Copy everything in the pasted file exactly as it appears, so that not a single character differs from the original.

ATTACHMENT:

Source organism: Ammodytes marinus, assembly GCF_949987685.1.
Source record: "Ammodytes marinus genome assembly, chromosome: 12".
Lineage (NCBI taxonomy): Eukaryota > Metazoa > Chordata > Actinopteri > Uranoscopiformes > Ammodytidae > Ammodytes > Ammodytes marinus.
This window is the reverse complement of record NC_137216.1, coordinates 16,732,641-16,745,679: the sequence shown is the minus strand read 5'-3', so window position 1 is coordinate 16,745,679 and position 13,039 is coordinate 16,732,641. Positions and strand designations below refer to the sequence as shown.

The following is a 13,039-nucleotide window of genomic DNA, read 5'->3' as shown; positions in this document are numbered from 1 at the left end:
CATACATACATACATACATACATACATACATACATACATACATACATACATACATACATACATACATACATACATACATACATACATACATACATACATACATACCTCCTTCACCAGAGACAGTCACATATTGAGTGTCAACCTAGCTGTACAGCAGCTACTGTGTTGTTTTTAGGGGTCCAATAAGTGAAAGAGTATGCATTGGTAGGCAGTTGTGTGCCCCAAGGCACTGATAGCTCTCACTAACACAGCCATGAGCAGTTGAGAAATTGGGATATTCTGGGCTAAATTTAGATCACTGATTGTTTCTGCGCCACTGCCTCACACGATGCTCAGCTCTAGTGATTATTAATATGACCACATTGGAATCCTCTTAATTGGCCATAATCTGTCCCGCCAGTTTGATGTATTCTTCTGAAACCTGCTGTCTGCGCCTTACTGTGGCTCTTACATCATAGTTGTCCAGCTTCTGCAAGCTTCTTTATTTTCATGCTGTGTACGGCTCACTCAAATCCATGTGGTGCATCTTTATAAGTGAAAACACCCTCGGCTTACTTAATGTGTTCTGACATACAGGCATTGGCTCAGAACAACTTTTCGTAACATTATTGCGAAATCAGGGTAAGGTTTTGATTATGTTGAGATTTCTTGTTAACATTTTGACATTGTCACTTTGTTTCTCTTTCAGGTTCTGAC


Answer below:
Source organism: Ammodytes marinus, assembly GCF_949987685.1.
Source record: "Ammodytes marinus genome assembly, chromosome: 12".
Lineage (NCBI taxonomy): Eukaryota > Metazoa > Chordata > Actinopteri > Uranoscopiformes > Ammodytidae > Ammodytes > Ammodytes marinus.
This window is the reverse complement of record NC_137216.1, coordinates 16,732,641-16,745,679: the sequence shown is the minus strand read 5'-3', so window position 1 is coordinate 16,745,679 and position 13,039 is coordinate 16,732,641. Positions and strand designations below refer to the sequence as shown.

The following is a 13,039-nucleotide window of genomic DNA, read 5'->3' as shown; positions in this document are numbered from 1 at the left end:
CATACATACATACATACATACATACATACATACATACATACATACATACATACATACATACATACATACATACATACATACATACATACATACATACATACATACCTCCTTCACCAGAGACAGTCACATATTGAGTGTCAACCTAGCTGTACAGCAGCTACTGTGTTGTTTTTAGGGGTCCAATAAGTGAAAGAGTATGCATTGGTAGGCAGTTGTGTGCCCCAAGGCACTGATAGCTCTCACTAACACAGCCATGAGCAGTTGAGAAATTGGGATATTCTGGGCTAAATTTAGATCACTGATTGTTTCTGCGCCACTGCCTCACACGATGCTCAGCTCTAGTGATTATTAATATGACCACATTGGAATCCTCTTAATTGGCCATAATCTGTCCCGCCAGTTTGATGTATTCTTCTGAAACCTGCTGTCTGCGCCTTACTGTGGCTCTTACATCATAGTTGTCCAGCTTCTGCAAGCTTCTTTATTTTCATGCTGTGTACGGCTCACTCAAATCCATGTGGTGCATCTTTATAAGTGAAAACACCCTCGGCTTACTTAATGTGTTCTGACATACAGGCATTGGCTCAGAACAACTTTTCGTAACATTATTGCGAAATCAGGGTAAGGTTTTGATTATGTTGAGATTTCTTGTTAACATTTTGACATTGTCACTTTGTTTCTCTTTCAGGTTCTGAC